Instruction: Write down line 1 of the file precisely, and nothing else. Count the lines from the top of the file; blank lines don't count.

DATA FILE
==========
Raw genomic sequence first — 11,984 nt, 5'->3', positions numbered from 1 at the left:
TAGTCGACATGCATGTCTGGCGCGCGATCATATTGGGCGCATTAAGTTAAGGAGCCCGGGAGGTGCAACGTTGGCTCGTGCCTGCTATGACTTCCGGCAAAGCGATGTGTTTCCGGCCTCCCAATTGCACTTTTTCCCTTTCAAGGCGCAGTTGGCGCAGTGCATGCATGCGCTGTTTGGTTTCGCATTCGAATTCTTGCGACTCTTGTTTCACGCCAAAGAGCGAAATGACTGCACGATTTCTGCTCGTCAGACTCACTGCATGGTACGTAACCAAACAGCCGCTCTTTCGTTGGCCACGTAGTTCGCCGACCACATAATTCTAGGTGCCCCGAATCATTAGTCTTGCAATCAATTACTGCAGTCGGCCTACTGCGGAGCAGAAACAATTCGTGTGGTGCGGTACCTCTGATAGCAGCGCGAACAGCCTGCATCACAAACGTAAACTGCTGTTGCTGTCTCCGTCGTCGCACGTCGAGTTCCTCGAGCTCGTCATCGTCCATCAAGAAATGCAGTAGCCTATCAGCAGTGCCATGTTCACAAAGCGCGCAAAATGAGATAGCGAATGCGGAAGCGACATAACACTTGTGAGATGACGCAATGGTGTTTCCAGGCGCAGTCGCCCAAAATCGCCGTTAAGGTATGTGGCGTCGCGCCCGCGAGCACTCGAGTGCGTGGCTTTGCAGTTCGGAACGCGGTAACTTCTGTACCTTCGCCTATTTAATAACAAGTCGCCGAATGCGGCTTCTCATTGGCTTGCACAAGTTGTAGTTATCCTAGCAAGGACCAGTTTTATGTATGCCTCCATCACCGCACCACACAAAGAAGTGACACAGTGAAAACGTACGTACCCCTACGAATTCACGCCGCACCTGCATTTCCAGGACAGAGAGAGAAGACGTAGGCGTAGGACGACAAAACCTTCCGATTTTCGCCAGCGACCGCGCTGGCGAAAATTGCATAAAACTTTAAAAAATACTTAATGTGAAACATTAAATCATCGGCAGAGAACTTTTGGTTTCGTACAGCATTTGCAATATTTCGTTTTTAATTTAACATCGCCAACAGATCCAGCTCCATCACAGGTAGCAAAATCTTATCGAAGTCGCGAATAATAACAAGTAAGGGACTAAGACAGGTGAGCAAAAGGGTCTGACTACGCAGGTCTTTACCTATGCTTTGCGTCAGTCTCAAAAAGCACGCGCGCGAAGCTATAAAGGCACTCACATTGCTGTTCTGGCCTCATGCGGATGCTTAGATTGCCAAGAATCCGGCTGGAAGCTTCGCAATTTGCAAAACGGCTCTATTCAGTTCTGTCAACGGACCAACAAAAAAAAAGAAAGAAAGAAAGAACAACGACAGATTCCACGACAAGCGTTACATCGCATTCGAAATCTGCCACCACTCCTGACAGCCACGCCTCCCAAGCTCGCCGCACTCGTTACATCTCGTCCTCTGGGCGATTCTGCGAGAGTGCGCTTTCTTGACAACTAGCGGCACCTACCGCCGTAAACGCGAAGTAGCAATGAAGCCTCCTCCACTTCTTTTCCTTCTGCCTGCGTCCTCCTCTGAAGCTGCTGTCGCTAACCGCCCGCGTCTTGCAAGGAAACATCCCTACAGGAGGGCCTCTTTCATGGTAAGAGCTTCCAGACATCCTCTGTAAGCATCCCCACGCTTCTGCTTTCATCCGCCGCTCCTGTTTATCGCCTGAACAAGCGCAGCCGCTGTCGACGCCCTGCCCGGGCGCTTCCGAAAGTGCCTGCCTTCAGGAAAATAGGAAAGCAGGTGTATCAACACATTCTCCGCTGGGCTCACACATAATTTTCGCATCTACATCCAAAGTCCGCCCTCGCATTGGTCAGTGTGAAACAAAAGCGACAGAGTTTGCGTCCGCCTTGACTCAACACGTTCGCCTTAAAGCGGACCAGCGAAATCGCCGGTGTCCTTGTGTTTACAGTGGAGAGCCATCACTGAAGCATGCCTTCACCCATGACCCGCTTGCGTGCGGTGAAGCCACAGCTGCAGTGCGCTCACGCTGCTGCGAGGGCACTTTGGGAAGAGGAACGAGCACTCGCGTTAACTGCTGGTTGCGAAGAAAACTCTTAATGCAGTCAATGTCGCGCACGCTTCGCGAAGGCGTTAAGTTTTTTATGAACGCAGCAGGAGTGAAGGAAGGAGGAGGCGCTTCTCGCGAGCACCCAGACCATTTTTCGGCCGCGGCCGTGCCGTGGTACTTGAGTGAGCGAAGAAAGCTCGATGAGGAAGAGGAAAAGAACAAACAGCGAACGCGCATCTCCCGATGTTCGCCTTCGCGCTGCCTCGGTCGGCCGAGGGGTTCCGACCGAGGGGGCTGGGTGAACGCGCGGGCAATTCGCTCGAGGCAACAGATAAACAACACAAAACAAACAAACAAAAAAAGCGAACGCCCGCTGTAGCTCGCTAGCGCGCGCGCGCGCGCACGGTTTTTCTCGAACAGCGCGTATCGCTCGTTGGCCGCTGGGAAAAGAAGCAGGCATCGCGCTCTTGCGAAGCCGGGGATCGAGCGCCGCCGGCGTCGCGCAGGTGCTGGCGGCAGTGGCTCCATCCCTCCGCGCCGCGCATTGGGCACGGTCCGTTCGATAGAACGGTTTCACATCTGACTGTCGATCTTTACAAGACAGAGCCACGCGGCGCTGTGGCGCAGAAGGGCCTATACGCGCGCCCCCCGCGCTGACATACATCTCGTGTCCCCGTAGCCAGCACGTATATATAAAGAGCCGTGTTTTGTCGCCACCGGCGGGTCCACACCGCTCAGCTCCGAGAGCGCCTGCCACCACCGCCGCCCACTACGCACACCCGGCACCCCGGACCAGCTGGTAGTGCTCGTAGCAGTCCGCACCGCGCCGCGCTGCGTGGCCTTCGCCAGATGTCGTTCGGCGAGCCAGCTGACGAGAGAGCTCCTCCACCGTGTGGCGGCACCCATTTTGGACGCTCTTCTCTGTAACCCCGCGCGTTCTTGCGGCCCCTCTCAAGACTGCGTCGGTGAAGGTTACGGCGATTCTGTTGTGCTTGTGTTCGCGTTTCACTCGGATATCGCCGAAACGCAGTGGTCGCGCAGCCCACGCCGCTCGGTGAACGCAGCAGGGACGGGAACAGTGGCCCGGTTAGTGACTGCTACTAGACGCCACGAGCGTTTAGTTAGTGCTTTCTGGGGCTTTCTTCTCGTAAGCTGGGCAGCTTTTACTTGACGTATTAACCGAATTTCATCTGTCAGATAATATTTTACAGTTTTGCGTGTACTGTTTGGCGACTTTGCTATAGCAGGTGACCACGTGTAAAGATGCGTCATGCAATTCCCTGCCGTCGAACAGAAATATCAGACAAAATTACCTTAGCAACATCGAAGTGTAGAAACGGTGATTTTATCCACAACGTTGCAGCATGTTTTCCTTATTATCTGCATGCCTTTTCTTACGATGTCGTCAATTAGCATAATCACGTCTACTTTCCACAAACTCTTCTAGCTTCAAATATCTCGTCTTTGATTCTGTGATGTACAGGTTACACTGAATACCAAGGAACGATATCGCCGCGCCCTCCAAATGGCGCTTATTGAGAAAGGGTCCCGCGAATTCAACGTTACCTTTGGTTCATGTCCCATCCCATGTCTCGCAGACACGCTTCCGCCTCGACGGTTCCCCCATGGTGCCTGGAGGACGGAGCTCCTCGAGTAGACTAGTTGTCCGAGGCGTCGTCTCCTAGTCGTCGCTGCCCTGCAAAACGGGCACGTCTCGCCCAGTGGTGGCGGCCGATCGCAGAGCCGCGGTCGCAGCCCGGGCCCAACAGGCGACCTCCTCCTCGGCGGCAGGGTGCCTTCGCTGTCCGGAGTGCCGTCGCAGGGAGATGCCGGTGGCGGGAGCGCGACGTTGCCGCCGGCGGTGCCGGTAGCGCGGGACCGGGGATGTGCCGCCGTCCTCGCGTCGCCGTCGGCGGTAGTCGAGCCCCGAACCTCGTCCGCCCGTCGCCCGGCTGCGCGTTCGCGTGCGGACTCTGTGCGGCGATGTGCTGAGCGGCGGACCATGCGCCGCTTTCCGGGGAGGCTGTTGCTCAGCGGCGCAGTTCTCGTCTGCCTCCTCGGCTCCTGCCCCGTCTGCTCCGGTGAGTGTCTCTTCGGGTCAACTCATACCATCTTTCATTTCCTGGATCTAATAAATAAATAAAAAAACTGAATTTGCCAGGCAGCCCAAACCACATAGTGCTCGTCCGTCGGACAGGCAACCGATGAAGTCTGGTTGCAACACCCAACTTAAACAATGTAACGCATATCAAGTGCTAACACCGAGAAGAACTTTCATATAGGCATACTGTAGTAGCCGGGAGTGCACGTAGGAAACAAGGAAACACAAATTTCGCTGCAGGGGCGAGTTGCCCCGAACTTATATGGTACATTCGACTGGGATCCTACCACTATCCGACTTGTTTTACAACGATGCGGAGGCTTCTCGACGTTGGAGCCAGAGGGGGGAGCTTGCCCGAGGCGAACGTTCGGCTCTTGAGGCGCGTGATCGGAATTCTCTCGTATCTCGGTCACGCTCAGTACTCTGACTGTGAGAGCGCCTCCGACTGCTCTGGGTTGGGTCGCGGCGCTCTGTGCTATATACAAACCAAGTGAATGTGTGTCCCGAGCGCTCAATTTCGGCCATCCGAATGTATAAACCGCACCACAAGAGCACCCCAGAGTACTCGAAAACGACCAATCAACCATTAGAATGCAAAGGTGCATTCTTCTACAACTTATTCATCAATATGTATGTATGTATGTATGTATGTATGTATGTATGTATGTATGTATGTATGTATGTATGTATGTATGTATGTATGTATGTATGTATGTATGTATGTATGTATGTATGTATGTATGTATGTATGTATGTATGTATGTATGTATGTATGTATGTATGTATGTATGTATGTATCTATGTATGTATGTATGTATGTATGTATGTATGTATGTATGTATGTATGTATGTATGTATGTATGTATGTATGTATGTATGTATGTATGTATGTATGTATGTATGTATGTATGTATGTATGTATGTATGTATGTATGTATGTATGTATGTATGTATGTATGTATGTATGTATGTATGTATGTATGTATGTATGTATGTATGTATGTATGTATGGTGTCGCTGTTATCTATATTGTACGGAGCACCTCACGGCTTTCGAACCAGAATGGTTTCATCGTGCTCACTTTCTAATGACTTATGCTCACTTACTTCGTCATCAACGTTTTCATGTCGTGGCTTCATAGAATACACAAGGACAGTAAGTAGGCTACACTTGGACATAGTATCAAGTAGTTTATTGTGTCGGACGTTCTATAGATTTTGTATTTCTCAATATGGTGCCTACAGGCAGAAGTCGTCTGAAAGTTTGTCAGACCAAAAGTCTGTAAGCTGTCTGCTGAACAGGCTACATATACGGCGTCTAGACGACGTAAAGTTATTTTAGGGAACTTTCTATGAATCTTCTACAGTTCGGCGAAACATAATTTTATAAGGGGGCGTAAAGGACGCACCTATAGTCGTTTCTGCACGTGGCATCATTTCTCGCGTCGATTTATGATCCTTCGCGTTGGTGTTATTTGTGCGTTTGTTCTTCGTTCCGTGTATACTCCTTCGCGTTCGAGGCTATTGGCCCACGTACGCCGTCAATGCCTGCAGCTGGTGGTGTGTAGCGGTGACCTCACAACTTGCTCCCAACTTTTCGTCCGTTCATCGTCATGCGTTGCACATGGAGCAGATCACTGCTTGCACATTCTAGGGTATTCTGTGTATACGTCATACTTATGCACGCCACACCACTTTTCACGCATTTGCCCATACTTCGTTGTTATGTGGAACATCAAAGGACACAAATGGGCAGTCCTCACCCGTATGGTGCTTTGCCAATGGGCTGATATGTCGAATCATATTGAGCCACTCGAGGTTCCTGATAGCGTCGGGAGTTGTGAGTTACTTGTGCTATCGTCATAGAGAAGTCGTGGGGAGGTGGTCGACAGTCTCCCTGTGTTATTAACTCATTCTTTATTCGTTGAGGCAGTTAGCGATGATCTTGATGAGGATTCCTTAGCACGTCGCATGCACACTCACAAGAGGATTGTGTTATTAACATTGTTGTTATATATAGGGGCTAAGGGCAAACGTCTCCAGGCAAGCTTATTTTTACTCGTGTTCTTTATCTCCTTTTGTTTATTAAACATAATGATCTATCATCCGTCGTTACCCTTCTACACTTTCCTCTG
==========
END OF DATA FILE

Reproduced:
Raw genomic sequence first — 11,984 nt, 5'->3', positions numbered from 1 at the left: